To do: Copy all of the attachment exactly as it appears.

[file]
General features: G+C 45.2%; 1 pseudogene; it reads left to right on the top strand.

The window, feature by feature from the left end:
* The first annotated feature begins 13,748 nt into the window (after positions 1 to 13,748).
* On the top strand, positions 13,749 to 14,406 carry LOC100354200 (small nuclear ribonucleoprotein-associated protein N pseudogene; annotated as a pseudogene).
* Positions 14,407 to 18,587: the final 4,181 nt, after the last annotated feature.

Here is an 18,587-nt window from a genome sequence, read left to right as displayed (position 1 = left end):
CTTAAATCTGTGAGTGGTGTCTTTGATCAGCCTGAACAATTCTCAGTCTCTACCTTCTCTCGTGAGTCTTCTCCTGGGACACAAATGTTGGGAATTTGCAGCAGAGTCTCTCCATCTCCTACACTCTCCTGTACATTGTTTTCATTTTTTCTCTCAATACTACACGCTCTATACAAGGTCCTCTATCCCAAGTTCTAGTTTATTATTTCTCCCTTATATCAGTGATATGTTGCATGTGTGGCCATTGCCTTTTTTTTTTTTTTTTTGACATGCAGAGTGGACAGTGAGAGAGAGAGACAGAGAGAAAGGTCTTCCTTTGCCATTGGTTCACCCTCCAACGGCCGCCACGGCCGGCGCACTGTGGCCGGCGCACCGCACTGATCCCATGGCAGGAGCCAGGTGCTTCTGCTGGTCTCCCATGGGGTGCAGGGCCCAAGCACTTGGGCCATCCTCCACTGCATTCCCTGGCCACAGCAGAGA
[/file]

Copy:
General features: G+C 45.2%; 1 pseudogene; it reads left to right on the top strand.

The window, feature by feature from the left end:
* The first annotated feature begins 13,748 nt into the window (after positions 1 to 13,748).
* On the top strand, positions 13,749 to 14,406 carry LOC100354200 (small nuclear ribonucleoprotein-associated protein N pseudogene; annotated as a pseudogene).
* Positions 14,407 to 18,587: the final 4,181 nt, after the last annotated feature.

Here is an 18,587-nt window from a genome sequence, read left to right as displayed (position 1 = left end):
CTTAAATCTGTGAGTGGTGTCTTTGATCAGCCTGAACAATTCTCAGTCTCTACCTTCTCTCGTGAGTCTTCTCCTGGGACACAAATGTTGGGAATTTGCAGCAGAGTCTCTCCATCTCCTACACTCTCCTGTACATTGTTTTCATTTTTTCTCTCAATACTACACGCTCTATACAAGGTCCTCTATCCCAAGTTCTAGTTTATTATTTCTCCCTTATATCAGTGATATGTTGCATGTGTGGCCATTGCCTTTTTTTTTTTTTTTTTGACATGCAGAGTGGACAGTGAGAGAGAGAGACAGAGAGAAAGGTCTTCCTTTGCCATTGGTTCACCCTCCAACGGCCGCCACGGCCGGCGCACTGTGGCCGGCGCACCGCACTGATCCCATGGCAGGAGCCAGGTGCTTCTGCTGGTCTCCCATGGGGTGCAGGGCCCAAGCACTTGGGCCATCCTCCACTGCATTCCCTGGCCACAGCAGAGA